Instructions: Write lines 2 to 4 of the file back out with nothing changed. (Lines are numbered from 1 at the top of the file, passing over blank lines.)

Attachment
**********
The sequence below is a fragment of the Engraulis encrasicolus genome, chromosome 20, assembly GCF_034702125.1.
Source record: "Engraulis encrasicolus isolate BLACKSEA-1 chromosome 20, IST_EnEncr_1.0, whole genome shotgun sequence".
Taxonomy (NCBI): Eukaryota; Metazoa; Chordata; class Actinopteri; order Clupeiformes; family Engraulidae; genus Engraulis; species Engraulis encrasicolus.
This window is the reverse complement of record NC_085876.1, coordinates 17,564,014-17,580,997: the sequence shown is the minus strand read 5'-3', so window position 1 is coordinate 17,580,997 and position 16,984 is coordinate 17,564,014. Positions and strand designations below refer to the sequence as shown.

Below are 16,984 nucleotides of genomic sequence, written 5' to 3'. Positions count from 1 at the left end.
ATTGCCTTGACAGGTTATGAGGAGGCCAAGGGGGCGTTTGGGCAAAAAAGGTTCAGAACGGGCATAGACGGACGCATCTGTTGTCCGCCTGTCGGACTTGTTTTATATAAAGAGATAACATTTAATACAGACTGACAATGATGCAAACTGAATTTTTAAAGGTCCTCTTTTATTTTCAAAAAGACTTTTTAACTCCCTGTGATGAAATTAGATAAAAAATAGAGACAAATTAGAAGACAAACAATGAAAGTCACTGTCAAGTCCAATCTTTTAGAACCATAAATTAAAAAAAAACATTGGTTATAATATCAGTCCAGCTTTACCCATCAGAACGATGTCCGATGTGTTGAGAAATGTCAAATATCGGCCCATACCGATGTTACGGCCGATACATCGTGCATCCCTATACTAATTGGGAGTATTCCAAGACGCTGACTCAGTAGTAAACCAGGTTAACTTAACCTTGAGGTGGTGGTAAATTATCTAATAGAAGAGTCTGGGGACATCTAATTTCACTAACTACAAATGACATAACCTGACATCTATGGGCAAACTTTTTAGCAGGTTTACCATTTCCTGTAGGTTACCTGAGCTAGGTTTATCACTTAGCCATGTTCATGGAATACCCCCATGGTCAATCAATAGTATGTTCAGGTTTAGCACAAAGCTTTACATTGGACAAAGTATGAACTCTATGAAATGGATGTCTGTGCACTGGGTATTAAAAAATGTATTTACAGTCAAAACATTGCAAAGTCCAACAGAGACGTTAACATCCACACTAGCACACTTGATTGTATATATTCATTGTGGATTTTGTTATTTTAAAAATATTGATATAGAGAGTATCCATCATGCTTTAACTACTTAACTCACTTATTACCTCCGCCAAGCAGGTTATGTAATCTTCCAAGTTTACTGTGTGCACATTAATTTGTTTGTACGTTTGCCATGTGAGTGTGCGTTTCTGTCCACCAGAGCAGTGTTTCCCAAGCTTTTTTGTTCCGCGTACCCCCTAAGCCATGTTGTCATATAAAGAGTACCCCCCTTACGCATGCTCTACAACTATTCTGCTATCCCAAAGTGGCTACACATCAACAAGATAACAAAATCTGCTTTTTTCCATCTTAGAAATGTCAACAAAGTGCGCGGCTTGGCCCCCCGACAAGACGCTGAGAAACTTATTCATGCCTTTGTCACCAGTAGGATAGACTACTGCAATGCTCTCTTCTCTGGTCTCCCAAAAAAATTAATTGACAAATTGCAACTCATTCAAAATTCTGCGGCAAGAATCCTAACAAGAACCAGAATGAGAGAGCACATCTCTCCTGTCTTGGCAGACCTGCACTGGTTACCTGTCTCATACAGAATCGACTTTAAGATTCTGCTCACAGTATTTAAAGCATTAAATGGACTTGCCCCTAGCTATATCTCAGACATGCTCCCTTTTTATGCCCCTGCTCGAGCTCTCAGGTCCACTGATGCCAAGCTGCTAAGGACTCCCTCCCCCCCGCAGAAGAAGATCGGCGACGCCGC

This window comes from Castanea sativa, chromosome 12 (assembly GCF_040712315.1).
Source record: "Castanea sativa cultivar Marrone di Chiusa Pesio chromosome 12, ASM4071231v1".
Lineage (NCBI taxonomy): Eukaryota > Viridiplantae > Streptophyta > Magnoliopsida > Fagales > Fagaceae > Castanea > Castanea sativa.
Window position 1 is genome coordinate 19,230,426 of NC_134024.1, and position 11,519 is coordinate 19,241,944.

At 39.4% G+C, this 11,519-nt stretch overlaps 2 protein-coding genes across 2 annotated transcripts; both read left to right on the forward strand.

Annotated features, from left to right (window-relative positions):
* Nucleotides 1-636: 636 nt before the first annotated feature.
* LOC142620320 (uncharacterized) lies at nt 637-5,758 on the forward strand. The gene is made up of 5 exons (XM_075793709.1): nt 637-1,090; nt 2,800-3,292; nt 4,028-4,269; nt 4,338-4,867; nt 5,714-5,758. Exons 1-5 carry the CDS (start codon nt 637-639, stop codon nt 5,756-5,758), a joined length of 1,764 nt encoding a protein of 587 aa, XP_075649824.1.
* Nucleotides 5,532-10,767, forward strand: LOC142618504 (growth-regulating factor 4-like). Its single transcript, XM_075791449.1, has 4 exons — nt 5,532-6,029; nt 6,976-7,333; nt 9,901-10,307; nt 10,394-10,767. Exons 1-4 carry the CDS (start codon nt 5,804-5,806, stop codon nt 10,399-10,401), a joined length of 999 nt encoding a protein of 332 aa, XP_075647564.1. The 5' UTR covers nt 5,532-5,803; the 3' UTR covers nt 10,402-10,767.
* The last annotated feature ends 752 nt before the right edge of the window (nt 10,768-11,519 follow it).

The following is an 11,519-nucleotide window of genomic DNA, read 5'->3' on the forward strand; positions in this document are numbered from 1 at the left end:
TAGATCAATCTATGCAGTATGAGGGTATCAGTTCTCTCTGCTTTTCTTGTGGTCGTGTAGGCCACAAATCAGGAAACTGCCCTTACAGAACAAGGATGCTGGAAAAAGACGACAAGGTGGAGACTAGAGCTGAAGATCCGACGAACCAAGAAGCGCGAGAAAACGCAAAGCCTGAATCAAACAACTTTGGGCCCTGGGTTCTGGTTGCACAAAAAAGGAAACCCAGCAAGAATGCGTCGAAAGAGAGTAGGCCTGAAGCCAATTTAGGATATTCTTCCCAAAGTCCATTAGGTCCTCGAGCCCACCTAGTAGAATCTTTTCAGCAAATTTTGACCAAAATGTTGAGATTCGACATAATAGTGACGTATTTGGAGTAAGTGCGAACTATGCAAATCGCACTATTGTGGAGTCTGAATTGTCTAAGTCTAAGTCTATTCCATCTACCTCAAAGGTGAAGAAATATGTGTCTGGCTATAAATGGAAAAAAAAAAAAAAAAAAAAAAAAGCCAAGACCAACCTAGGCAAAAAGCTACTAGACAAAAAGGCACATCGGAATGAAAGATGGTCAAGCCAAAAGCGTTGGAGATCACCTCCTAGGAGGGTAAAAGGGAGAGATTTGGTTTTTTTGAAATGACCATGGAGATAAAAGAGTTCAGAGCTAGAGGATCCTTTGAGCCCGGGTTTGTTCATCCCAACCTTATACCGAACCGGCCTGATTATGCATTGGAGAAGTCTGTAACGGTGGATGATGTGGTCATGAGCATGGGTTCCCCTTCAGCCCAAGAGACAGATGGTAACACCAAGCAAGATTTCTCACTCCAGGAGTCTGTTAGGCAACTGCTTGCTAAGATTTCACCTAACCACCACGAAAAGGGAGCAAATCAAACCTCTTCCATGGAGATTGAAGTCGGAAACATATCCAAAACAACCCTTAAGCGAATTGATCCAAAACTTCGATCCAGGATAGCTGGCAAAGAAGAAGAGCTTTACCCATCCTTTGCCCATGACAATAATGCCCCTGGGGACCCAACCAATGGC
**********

Source record: "Engraulis encrasicolus isolate BLACKSEA-1 chromosome 20, IST_EnEncr_1.0, whole genome shotgun sequence".
Taxonomy (NCBI): Eukaryota; Metazoa; Chordata; class Actinopteri; order Clupeiformes; family Engraulidae; genus Engraulis; species Engraulis encrasicolus.
This window is the reverse complement of record NC_085876.1, coordinates 17,564,014-17,580,997: the sequence shown is the minus strand read 5'-3', so window position 1 is coordinate 17,580,997 and position 16,984 is coordinate 17,564,014. Positions and strand designations below refer to the sequence as shown.